Lineup construction is overrated, but don’t tell me that when I’m shifting my OOTP (that’s Out of the Park, a baseball simulation, for the uninitiated) lineup around. Therein lies the misconception about batting orders: small changes are believed to yield dramatic run improvements. In reality, they probably don’t.
Joe Maddon is going to bat Kyle Schwarber leadoff, which presumably moves Ben Zobrist to the cleanup spot. Unless, of course, Addison Russell rockets to superstardom this year. Maddon also said he was tinkering with the idea of batting the pitcher 8th again, just like many of his 2015 lineups.
As I was almost done preparing the initial substance of this post, Brian Kenny was coincidentally leading a conversation on MLB Network about Schwarber leading off. Kenny’s panel did not like slotting a power RBI bat in the leadoff spot. To these MLB Network people, batting Schwarber at the top of the order is a waste of power. Their opinions are shared by many Cubs fans, too, and I understand the thinking.
But does batting Schwarber leadoff actually translate to less run production for the Cubs? I simulated a few lineups to see if a Schwarer leadoff scenario hurts the Cubs, and I also simulated batting the pitcher 8th in the process.
How, you might ask, did I simulate different lineups? Well, I tried to include sequencing in order to achieve the most accurate results, but keep in mind its unpredictability is extremely challenging to model. So I scaled the number of runs created by each Cubs player according to the number of plate appearances accumulated by each slot in the team’s 2016 batting order. I then assigned a “sequencing weight,” which is basically a number that factors in the probability that a batter will be up with men on base.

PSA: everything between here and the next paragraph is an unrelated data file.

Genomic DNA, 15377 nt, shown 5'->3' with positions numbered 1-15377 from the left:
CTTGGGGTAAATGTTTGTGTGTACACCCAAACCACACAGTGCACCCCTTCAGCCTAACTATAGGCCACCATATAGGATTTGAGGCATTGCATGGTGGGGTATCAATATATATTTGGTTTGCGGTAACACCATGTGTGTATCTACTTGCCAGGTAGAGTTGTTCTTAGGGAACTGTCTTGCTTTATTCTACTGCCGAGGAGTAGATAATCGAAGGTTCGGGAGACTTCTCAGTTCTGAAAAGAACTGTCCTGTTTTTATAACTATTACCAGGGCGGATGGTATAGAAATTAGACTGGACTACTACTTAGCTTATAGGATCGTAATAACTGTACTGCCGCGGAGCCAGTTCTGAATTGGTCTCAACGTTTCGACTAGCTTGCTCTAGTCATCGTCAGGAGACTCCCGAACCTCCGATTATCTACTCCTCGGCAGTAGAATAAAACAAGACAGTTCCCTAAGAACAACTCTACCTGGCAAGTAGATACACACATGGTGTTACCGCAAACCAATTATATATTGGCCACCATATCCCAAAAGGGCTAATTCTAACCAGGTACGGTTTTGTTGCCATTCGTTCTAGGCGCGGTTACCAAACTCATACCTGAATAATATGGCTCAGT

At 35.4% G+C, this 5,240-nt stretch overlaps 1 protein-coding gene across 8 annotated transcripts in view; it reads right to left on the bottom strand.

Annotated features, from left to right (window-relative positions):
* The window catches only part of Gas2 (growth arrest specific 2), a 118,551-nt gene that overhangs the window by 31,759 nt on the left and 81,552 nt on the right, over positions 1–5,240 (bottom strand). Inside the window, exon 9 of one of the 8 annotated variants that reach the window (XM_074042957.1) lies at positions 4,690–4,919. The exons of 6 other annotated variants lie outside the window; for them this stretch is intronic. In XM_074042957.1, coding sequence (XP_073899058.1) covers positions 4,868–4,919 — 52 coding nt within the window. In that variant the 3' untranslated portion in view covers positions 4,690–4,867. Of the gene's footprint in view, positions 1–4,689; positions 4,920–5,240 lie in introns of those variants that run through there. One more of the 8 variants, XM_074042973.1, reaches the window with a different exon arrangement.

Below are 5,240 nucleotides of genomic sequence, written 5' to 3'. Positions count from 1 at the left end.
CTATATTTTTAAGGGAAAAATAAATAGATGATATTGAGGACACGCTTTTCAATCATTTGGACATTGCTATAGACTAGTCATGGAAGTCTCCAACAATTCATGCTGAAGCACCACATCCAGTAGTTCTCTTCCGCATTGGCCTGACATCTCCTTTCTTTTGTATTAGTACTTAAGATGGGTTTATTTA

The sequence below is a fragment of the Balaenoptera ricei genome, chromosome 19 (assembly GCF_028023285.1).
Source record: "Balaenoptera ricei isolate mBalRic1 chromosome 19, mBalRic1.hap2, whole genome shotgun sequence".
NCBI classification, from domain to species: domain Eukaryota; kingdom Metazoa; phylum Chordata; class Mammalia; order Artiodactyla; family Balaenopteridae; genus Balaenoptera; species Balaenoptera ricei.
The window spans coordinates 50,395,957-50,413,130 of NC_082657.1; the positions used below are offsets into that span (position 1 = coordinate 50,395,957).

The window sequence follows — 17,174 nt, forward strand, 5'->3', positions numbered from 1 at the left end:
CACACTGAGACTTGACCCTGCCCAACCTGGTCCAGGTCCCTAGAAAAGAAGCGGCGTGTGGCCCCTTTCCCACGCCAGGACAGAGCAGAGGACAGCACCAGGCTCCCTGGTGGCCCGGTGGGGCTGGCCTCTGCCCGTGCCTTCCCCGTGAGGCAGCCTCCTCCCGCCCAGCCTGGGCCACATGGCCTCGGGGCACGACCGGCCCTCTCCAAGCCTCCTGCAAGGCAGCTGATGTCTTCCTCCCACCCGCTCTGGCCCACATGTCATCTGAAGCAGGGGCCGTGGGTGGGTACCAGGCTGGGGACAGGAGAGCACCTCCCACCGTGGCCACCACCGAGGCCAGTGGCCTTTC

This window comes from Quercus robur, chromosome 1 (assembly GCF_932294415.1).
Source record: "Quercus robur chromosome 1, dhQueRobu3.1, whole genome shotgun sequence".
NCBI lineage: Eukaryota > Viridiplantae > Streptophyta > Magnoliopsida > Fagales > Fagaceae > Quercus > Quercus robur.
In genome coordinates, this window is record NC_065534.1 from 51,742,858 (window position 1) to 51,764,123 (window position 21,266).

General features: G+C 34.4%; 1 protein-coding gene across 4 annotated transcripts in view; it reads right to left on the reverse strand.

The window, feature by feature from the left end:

Here are the results:
A win is worth about 9-10 runs. While batting Schwarber leadoff might add an additional 8 runs, the outcome amounts to slightly less than a win. Factor in the unpredictability of baseball and this run difference is essentially negligible.
What I found particularly interesting is that there is practically no difference between batting the pitcher 8th or 9th. Maddon could utilize this to his advantage in several ways.
First, batting Albert Almora 9th means the center fielder would theoretically face more pitches inside the strike zone than if he were to bat a spot higher. Maddon said he batted Russell last in 2015 to increase the likelihood that he’d face more hittable pitches. The concept would be the same here, to spur Almora’s development by placing him in situations that yield the best pitches. Second, since there were 23 more men on base for the 8th hitter than for the 9th in 2016, the Cubs could utilize a pinch hitter who is actually better than Almora.
I don’t really care if Schwarber bats first or cleanup because the difference is almost nill. On the other hand, since there is also no difference between batting the pitcher in either of the two bottom spots, batting Almora last might allow him to progress quicker because he should see better pitches to hit.